Several months ago, my daughter found a crocheted blanket at an op shop. As we looked it over, we noticed that several of the squares were damaged. We decided to take it home with us and see if it could be saved. It was just before Christmas, so I washed it and tucked it away in the spare room.
Last week as I was cleaning the spare room, I found the blanket under a pile of my fabrics, so I pulled it out and decided to have a go at fixing it. Five hours later I had repaired the four damaged squares and the blanket was ready for its second life.
As I sat and worked on the repairs I wondered about the story behind the blanket. I thought about the time and love that went into the project. I thought about my own mother and all the crocheted projects she had made over the years.
Mum had always been a knitter, but it wasn’t until the 1970s that she took up crocheting. I remember my Aunt Shirley (mum’s younger sister) sitting with her and teaching her how to crochet. After those first lessons mum became a crocheting wizard.
I remember her making Christmas arrangements that she would sell to make a bit of extra money just before the holidays. She would take a large margarine container and punch holes all around the top edge. She would then crochet around until she had completely covered the container. She would crochet three chains to make a hanging basket and then fill the basket with fake flowers and other festive items. Mum would hang the baskets in the front window of our house with a little sign and people would stop and buy the arrangements.
The annual school tea and sale (fete) was always a busy time for mum. She would spend hours crocheting little items for the craft stall. One item I can remember her making was a little bonnet. She would crochet a tiny little bonnet, tie it on a lollypop, then she would draw a face on the lollypop. She made hundreds of these over the years and they were always a big hit with the kids.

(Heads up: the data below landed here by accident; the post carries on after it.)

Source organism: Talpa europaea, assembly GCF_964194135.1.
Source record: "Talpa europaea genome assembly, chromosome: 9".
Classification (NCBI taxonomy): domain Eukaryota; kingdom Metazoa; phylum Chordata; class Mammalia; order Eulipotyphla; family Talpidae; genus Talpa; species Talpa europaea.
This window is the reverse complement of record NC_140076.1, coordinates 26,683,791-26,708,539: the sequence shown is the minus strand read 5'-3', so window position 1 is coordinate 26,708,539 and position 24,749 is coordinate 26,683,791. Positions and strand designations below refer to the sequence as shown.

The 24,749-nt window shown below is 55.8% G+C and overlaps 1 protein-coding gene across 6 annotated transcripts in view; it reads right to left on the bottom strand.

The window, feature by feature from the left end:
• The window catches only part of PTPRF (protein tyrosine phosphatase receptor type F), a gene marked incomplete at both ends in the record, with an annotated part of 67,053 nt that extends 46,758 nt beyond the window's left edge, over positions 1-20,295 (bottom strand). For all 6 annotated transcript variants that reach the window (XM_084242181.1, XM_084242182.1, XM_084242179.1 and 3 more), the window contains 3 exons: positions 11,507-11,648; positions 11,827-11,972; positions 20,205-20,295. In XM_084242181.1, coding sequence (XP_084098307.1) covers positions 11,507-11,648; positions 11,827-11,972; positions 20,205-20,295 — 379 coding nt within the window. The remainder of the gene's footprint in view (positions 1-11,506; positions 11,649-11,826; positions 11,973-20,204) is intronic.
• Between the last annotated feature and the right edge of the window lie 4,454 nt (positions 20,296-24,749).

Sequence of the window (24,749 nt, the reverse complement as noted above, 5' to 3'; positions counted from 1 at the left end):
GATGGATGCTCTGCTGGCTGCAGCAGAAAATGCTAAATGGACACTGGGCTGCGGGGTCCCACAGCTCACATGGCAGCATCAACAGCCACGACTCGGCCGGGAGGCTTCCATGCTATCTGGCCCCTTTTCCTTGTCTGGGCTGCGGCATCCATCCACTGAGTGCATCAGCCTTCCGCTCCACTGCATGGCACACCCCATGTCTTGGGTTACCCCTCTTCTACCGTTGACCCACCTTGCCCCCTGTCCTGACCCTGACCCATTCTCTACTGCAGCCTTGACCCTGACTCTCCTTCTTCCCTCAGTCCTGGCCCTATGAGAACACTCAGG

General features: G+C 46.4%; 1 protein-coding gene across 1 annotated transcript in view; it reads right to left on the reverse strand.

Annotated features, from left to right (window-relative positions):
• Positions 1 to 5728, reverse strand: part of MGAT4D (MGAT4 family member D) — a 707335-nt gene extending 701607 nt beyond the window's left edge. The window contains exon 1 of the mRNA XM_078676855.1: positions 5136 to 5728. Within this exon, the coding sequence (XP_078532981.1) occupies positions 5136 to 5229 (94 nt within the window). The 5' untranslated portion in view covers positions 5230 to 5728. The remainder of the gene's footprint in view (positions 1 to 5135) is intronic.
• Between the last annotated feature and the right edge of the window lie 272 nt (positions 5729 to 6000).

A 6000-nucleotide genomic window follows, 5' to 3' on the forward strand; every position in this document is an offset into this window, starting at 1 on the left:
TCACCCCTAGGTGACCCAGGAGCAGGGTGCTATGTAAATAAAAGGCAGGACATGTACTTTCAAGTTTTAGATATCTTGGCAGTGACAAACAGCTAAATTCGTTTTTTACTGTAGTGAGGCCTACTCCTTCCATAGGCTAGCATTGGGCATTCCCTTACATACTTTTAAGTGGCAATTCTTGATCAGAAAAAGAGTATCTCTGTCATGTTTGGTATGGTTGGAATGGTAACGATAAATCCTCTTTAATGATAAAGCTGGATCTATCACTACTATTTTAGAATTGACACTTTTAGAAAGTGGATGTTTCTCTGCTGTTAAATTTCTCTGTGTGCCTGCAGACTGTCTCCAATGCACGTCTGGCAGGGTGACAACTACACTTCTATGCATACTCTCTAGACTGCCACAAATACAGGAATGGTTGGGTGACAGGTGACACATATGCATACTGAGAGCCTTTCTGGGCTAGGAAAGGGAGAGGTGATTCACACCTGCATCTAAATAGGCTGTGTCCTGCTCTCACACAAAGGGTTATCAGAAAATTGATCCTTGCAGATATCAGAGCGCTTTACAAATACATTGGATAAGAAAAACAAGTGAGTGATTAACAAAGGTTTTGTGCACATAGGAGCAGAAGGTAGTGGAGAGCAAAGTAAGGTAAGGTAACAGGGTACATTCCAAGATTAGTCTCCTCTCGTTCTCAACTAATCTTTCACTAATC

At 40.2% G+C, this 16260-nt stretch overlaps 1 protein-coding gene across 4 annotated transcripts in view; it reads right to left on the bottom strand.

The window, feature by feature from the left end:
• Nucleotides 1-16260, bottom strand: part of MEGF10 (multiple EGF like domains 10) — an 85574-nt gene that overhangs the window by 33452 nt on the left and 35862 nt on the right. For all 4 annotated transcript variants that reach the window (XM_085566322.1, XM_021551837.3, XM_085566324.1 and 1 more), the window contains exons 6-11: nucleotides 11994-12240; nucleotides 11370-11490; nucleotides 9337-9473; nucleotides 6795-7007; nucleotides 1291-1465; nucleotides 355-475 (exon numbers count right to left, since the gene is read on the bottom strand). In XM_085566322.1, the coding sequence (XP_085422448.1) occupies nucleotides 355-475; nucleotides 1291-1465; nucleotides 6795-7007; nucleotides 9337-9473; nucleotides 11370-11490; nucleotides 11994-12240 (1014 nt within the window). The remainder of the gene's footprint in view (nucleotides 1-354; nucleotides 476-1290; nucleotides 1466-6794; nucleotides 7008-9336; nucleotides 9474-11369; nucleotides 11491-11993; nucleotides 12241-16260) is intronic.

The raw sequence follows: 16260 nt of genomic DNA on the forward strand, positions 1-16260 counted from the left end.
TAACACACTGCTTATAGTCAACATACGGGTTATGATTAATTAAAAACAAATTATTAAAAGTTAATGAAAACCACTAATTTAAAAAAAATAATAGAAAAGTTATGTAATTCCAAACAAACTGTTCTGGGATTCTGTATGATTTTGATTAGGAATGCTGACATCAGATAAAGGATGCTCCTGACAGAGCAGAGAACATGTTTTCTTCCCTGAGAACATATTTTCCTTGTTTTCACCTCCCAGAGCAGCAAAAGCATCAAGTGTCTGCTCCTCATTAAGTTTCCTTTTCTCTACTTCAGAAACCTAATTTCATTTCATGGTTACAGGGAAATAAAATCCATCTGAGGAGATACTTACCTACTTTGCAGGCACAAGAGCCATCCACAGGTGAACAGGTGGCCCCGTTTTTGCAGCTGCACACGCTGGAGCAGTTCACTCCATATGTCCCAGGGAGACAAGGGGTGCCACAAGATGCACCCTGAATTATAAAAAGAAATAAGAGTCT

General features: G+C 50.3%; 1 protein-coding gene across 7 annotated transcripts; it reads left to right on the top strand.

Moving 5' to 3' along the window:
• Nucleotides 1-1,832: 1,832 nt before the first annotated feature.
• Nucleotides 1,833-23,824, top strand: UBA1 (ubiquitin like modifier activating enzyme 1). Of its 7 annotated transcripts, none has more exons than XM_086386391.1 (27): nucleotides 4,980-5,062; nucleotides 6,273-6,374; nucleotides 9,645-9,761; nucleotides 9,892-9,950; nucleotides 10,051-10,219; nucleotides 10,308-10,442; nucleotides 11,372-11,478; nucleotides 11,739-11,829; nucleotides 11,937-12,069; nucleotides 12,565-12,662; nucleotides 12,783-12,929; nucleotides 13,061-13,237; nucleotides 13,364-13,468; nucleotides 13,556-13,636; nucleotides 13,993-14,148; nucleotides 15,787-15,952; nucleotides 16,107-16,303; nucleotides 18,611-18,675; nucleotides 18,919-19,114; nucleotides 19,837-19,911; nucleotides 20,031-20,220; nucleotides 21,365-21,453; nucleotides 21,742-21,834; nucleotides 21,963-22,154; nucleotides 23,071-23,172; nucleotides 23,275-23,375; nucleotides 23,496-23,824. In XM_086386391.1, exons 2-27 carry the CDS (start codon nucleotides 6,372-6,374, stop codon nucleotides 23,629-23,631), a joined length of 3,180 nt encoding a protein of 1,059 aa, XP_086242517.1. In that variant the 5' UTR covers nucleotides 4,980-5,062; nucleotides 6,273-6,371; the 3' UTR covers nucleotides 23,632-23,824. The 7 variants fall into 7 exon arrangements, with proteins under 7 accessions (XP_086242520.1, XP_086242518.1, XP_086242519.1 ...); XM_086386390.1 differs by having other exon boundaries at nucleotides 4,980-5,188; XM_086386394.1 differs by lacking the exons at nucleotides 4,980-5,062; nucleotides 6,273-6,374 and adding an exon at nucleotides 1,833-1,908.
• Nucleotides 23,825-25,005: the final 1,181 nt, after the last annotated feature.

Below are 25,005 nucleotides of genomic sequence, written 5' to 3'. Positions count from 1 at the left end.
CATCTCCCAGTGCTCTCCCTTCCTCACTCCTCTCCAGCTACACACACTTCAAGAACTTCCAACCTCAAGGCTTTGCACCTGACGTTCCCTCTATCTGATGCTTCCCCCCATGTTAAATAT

I remember the bed spreads mum made for her sister Doreen. Aunt Doreen loved the colour mauve, so mum made her a set of single bed covers in mauve and white. The centres of the squares were mauve roses, and the rest of the square was white.
As I sat and stitched and remembered, I thought about all the blankets and other projects mum made over the years and I wondered how many of them made their way to a charity shop.
Thankfully, I have several that she made, including the first granny square blanket that she made in the 70s. I brought the blanket with me when I moved to Australia in 1990. Sadly it suffered a bit of damage to one of the squares and has been packed away for years. My recent mending experiment prompted me to finally make the needed repairs and I’m so glad I did. Check it out…
The repair work doesn’t match perfectly. The yellow is a little lighter and the dark blue is slightly different. I’m happy with the results and think mum would be pleased that her blanket is once again being enjoyed.